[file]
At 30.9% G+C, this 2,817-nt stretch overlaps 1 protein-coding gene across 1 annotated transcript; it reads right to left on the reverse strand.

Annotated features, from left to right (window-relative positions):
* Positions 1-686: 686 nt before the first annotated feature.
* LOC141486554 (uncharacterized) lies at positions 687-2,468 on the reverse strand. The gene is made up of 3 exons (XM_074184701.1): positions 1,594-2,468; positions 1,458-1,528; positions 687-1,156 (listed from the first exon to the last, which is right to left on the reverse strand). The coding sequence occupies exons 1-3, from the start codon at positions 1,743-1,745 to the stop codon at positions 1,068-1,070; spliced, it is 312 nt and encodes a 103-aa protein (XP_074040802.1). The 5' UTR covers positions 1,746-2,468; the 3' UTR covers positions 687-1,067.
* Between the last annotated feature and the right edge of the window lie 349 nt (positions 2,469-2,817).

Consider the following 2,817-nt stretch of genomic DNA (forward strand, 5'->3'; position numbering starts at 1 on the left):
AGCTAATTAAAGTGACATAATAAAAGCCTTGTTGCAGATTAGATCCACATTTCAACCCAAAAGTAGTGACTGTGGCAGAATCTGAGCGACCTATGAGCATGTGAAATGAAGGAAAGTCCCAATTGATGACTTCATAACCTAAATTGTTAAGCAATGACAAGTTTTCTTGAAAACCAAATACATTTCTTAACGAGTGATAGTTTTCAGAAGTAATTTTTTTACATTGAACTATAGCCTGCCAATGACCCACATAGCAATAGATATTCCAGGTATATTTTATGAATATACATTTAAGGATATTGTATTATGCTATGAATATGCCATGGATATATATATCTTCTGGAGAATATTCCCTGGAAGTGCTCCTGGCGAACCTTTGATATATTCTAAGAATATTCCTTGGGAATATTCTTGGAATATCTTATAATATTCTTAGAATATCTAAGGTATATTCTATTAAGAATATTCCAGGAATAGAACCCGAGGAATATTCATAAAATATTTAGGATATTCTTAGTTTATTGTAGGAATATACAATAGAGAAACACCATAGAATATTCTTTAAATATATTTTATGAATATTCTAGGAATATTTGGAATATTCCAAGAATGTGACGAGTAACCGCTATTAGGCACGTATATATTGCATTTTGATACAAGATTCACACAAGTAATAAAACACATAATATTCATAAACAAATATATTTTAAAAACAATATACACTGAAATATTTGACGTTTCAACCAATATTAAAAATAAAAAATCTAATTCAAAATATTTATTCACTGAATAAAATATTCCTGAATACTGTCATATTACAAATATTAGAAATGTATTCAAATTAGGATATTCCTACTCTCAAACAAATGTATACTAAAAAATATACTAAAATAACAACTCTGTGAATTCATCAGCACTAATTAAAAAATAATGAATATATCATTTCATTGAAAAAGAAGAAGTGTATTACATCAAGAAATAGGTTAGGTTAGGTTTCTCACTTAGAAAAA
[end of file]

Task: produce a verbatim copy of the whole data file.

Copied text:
At 30.9% G+C, this 2,817-nt stretch overlaps 1 protein-coding gene across 1 annotated transcript; it reads right to left on the reverse strand.

Annotated features, from left to right (window-relative positions):
* Positions 1-686: 686 nt before the first annotated feature.
* LOC141486554 (uncharacterized) lies at positions 687-2,468 on the reverse strand. The gene is made up of 3 exons (XM_074184701.1): positions 1,594-2,468; positions 1,458-1,528; positions 687-1,156 (listed from the first exon to the last, which is right to left on the reverse strand). The coding sequence occupies exons 1-3, from the start codon at positions 1,743-1,745 to the stop codon at positions 1,068-1,070; spliced, it is 312 nt and encodes a 103-aa protein (XP_074040802.1). The 5' UTR covers positions 1,746-2,468; the 3' UTR covers positions 687-1,067.
* Between the last annotated feature and the right edge of the window lie 349 nt (positions 2,469-2,817).

Consider the following 2,817-nt stretch of genomic DNA (forward strand, 5'->3'; position numbering starts at 1 on the left):
AGCTAATTAAAGTGACATAATAAAAGCCTTGTTGCAGATTAGATCCACATTTCAACCCAAAAGTAGTGACTGTGGCAGAATCTGAGCGACCTATGAGCATGTGAAATGAAGGAAAGTCCCAATTGATGACTTCATAACCTAAATTGTTAAGCAATGACAAGTTTTCTTGAAAACCAAATACATTTCTTAACGAGTGATAGTTTTCAGAAGTAATTTTTTTACATTGAACTATAGCCTGCCAATGACCCACATAGCAATAGATATTCCAGGTATATTTTATGAATATACATTTAAGGATATTGTATTATGCTATGAATATGCCATGGATATATATATCTTCTGGAGAATATTCCCTGGAAGTGCTCCTGGCGAACCTTTGATATATTCTAAGAATATTCCTTGGGAATATTCTTGGAATATCTTATAATATTCTTAGAATATCTAAGGTATATTCTATTAAGAATATTCCAGGAATAGAACCCGAGGAATATTCATAAAATATTTAGGATATTCTTAGTTTATTGTAGGAATATACAATAGAGAAACACCATAGAATATTCTTTAAATATATTTTATGAATATTCTAGGAATATTTGGAATATTCCAAGAATGTGACGAGTAACCGCTATTAGGCACGTATATATTGCATTTTGATACAAGATTCACACAAGTAATAAAACACATAATATTCATAAACAAATATATTTTAAAAACAATATACACTGAAATATTTGACGTTTCAACCAATATTAAAAATAAAAAATCTAATTCAAAATATTTATTCACTGAATAAAATATTCCTGAATACTGTCATATTACAAATATTAGAAATGTATTCAAATTAGGATATTCCTACTCTCAAACAAATGTATACTAAAAAATATACTAAAATAACAACTCTGTGAATTCATCAGCACTAATTAAAAAATAATGAATATATCATTTCATTGAAAAAGAAGAAGTGTATTACATCAAGAAATAGGTTAGGTTAGGTTTCTCACTTAGAAAAA